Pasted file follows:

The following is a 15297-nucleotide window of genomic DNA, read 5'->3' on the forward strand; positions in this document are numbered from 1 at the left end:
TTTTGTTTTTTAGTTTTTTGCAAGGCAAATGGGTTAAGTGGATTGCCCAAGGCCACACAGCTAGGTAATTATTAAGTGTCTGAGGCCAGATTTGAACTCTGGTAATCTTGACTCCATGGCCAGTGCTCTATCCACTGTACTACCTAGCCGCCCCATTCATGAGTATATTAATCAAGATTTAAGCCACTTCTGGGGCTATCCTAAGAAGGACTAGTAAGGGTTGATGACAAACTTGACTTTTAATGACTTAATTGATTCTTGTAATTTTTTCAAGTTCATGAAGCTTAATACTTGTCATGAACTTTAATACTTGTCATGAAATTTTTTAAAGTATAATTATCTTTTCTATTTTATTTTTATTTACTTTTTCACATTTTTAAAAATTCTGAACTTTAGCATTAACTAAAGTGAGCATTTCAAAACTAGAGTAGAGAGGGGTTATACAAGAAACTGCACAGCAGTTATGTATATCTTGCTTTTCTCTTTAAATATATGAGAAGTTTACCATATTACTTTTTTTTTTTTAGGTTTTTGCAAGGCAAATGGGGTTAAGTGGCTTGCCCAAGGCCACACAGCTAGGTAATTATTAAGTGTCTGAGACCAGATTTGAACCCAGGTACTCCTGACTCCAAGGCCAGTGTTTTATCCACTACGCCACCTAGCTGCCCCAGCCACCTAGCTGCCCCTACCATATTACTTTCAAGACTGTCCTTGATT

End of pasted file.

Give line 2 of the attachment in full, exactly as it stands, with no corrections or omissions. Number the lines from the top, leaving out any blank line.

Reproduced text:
TTTTGTTTTTTAGTTTTTTGCAAGGCAAATGGGTTAAGTGGATTGCCCAAGGCCACACAGCTAGGTAATTATTAAGTGTCTGAGGCCAGATTTGAACTCTGGTAATCTTGACTCCATGGCCAGTGCTCTATCCACTGTACTACCTAGCCGCCCCATTCATGAGTATATTAATCAAGATTTAAGCCACTTCTGGGGCTATCCTAAGAAGGACTAGTAAGGGTTGATGACAAACTTGACTTTTAATGACTTAATTGATTCTTGTAATTTTTTCAAGTTCATGAAGCTTAATACTTGTCATGAACTTTAATACTTGTCATGAAATTTTTTAAAGTATAATTATCTTTTCTATTTTATTTTTATTTACTTTTTCACATTTTTAAAAATTCTGAACTTTAGCATTAACTAAAGTGAGCATTTCAAAACTAGAGTAGAGAGGGGTTATACAAGAAACTGCACAGCAGTTATGTATATCTTGCTTTTCTCTTTAAATATATGAGAAGTTTACCATATTACTTTTTTTTTTTTAGGTTTTTGCAAGGCAAATGGGGTTAAGTGGCTTGCCCAAGGCCACACAGCTAGGTAATTATTAAGTGTCTGAGACCAGATTTGAACCCAGGTACTCCTGACTCCAAGGCCAGTGTTTTATCCACTACGCCACCTAGCTGCCCCAGCCACCTAGCTGCCCCTACCATATTACTTTCAAGACTGTCCTTGATT